Thursday, March 28, 2013

Using Sight Word Phrases to Build Fluency

Teaching students sight words is an integral part of literacy instruction in kindergarten and first grade.  Most of our teaching involves instruction of individual words. We use word walls, flashcards, sight word worksheets, games, and working with words activities. However, using sight word phrases is useful for many reasons. Whether you use the Fry list or those from the Dolch list, the benefits of exposing students to phrases include:
  • sight word recognition
  • increased fluency
  • uses words in context
  • increased comprehension

Once students have learned or have been exposed to the Pre-Primer and Primer lists, sight word phrases can be introduced.  I have even used the phrases with kindergartners who have been working with the Pre-Primer list early in the year.

 We know that explicit, direct instruction is important, especially with word work. A sight word or words is taken out of context for instruction,but it is important that the word is immediately placed back in a text for optimal learning. Using phrases helps to scaffold the learning, bridge the learning, if you will, from reading words in isolation to reading groups of words.  So, if I am introducing the sight word "soon", I focus students' attention on the individual word by color coding (soon), building the word with magnetic letters, using a playdough or tracing mat, etc.   But then, I will go to the sentence level:  
We we will go to recess soon. 
 I will write the sentence on a white board or on the Smart Board and have students read it with me and then find the target word. Using a Reading Recovery idea, I will have students copy the sentence, cut the words apart, and then place the words in correct order, and then put their finger on the target word. Last, we will read a page of text from a book I have selected that uses the word.

 To foster fluency, our emergent readers need to know that reading involves reading a set of words, or phrases, and not isolated words. In turn, we know that if a child is reading fluently and has automaticity of sight words their comprehension will usually increase.  I always tell my students that they need to know their "lightning" words, lightening fast so they can save their smart brain power for the tricky words. Using the sight word phrases reinforces the idea that good readers read groups of words, phrases, and not word-by-word.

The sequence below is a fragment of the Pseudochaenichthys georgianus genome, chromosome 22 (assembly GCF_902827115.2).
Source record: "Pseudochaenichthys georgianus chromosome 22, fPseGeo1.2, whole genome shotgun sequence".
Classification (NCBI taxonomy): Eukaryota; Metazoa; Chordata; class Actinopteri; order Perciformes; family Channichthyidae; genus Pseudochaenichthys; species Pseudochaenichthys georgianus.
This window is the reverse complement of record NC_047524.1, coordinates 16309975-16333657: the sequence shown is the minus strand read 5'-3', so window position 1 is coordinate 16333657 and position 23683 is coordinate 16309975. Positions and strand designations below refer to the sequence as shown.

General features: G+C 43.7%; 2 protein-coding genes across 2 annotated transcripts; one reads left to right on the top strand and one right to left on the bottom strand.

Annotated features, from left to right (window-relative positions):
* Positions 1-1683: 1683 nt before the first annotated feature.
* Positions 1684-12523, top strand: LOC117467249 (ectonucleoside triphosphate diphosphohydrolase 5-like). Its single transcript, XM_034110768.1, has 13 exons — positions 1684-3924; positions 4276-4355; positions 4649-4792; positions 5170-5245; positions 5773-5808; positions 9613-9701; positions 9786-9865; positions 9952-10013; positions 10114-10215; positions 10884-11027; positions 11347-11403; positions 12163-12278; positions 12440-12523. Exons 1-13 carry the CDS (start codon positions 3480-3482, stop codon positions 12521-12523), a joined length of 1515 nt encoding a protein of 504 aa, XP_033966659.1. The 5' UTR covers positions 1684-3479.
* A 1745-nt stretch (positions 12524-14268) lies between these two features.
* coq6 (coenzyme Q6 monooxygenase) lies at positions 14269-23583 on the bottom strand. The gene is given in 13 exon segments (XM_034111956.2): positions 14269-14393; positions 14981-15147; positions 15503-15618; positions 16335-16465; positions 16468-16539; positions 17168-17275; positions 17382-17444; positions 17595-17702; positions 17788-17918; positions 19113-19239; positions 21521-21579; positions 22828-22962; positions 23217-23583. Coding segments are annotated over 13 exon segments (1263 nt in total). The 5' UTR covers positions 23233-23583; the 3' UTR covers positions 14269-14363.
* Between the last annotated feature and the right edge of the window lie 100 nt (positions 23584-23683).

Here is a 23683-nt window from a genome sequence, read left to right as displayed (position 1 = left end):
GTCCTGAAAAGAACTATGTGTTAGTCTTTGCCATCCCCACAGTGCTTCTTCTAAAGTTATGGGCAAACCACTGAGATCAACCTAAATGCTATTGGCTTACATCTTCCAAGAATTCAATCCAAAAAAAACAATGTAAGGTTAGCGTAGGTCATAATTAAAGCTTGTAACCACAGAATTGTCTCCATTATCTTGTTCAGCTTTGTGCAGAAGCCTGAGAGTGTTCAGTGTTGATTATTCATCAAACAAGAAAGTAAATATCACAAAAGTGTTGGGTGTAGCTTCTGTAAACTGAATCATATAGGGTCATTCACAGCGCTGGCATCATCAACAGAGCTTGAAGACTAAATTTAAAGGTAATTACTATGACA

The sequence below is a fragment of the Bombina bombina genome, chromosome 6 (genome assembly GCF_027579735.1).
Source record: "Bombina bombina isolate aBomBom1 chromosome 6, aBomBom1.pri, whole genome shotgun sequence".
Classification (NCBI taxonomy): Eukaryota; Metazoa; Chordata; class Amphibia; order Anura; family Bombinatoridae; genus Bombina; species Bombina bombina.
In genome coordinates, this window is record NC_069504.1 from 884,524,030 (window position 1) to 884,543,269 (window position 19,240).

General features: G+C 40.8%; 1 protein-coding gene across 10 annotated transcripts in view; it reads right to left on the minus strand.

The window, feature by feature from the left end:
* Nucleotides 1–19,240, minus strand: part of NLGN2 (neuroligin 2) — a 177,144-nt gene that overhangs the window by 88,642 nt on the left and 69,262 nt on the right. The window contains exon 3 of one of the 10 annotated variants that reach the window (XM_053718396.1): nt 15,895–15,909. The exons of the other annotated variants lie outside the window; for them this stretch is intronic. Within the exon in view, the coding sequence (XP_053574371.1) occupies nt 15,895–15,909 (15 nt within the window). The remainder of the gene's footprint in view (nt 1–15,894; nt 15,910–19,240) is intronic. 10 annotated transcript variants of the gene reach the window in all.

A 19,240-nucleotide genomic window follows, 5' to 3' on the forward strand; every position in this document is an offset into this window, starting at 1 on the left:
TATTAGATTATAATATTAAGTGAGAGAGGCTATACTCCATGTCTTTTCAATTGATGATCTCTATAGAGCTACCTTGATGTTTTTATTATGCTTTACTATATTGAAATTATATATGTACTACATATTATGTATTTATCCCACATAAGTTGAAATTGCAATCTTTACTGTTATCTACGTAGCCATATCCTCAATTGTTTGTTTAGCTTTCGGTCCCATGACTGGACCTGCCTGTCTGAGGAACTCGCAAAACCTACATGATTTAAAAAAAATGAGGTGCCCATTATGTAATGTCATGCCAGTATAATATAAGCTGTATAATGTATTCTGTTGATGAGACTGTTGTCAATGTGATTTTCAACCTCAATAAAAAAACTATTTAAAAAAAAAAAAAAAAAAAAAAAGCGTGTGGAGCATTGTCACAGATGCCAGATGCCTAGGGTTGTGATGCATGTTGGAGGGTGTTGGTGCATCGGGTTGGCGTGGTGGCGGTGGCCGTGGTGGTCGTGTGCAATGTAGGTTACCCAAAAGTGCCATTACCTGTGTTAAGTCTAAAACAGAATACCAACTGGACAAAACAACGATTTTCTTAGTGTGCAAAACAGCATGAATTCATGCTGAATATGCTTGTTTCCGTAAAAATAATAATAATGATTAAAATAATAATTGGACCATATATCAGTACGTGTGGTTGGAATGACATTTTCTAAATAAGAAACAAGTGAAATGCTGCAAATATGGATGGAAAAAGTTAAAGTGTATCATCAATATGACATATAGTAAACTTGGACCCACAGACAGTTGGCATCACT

Lastly, and very importantly is to integrate writing with sight word/phrases instruction. I will select a phrase or have a student randomly select one.  For example, by the tree.  I will write the phrase on the board and ask, "What is by the tree?  Close your eyes and tell me what you see!".  When I did this last night with my first grader, he replied, "I see a cheetah by the tree."  (He is obsessed with cheetahs right now!).  I will write it on the board:  

 I see a cheetah by the tree. 

 Students will copy the sentence on their small white boards with an Expo marker and underline the phrase or write it in a different color like I did.  Next, students will write their own sentence.  I see a _______ by the tree. Then eventually, after gradually releasing the learning, they will write their own sentence independently.  As a side note, my students enjoy using the Crayola Dry Erase Crayons!

There are many other ideas, but as with all instruction, the process should be I do, we do, you do, using a gradual release model.  I have a few students that are still struggling with their grade level sight words.  I made an activity to use with them for Easter, but it can be used at any time. Sometimes, students that cannot read a word in isolation, can read it when it is context.  

Take the phrase "by the house"I showed this phrase to my kindergarten son.  I wanted to see if, one, he could read the phrase and if he knew the word by and two, could he read the word house if it was in a phrase?  He was able to read the entire phrase and used the initial letter as a clue (visual cue) and the syntax cue to read it successfully.

The above phrases are part of my "Peeps in a Basket", an activity I created for my little ones who are struggling.  I have used it in 1-1 tutoring and in a small group.

This flexible working with words packet can be used in a variety of ways: small group, 1-1, literacy center.  The pics below show what some of the pages look like as I was getting ready to use it with a student. The pages are available in color, but I ran out of yellow ink and printed them on colored paper using gray scale.  They turned out just fine!

I store my activities in a large zip-lock bag

Teacher Mom of 3

Teacher Mom of 3

Teacher Mom of 3

Teacher Mom of 3

Teacher Mom of 3

The winner's prize?  Peeps, of course!

That's it for today.  I just wanted to give you a little peep peek at my newest activity that I am using for fluency and sight word practice.  

How do you assess fluency?  Do you use a fluency rubric?  Leave a comment below!


  1. I need to start using fluency phrases, instead of individual words. You may have just given me the push that I need. :)

    1. Thanks for stopping by, Ronnie! Let me know how it goes with the phrases! :-) Lauren

  2. Hi, I love the way you presented sight word phrases in a way that will engage kids and hold their interest! Thanks for sharing, Anne

    Common Core Connection

    1. Thanks, Anne! This game is a lot of fun- even for me! :-) Lauren


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